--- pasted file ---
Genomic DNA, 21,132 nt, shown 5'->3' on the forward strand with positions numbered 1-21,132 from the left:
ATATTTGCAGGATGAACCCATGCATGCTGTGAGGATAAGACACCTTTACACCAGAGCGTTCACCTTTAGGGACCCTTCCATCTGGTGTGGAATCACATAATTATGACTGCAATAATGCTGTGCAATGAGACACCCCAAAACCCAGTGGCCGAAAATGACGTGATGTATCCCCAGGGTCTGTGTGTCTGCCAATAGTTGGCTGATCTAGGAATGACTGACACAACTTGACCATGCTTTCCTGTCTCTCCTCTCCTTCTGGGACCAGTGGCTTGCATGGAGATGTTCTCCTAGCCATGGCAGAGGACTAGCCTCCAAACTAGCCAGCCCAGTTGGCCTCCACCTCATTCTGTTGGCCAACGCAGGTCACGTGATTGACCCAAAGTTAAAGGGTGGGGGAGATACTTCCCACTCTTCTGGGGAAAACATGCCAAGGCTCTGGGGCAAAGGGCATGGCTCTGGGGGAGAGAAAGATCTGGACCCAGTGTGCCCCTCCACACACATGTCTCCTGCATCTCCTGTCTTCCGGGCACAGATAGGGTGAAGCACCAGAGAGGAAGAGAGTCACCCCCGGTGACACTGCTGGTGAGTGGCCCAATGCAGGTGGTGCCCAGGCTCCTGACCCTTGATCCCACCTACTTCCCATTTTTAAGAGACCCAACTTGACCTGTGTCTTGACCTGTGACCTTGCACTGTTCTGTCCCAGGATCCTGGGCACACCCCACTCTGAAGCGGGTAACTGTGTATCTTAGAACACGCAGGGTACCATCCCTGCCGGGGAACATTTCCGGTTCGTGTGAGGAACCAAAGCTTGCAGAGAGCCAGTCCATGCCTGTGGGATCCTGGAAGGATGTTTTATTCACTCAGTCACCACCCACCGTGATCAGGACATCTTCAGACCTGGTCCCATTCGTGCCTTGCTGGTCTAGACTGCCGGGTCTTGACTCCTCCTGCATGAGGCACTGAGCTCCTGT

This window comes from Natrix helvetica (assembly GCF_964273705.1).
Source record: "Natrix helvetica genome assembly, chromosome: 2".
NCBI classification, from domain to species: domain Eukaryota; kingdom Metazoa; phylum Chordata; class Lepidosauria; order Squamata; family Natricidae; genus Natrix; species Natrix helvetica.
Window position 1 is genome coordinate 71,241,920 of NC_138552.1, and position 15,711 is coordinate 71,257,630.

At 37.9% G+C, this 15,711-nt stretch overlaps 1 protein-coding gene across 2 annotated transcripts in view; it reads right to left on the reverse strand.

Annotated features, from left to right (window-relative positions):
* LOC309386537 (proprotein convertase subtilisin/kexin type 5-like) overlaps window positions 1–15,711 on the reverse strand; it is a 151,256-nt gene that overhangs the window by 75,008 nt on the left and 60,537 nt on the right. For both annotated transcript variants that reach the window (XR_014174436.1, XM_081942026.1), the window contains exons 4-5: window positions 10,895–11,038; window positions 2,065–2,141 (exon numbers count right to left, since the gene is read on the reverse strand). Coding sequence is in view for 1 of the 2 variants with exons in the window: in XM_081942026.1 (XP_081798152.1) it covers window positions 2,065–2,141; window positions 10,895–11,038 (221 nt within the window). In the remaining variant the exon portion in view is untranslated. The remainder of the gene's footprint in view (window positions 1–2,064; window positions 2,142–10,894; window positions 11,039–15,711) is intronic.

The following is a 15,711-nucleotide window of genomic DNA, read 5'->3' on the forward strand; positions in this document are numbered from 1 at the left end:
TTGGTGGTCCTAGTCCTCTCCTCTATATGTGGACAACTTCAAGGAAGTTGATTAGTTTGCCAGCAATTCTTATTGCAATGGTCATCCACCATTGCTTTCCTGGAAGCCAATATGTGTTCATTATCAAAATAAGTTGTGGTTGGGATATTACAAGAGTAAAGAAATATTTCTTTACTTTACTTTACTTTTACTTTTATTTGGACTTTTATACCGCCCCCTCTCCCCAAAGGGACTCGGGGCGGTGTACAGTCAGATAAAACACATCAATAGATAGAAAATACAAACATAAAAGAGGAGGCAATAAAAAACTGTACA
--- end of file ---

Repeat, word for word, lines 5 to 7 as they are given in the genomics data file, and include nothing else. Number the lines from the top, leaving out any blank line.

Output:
NCBI classification, from domain to species: domain Eukaryota; kingdom Metazoa; phylum Chordata; class Lepidosauria; order Squamata; family Natricidae; genus Natrix; species Natrix helvetica.
Window position 1 is genome coordinate 71,241,920 of NC_138552.1, and position 15,711 is coordinate 71,257,630.

At 37.9% G+C, this 15,711-nt stretch overlaps 1 protein-coding gene across 2 annotated transcripts in view; it reads right to left on the reverse strand.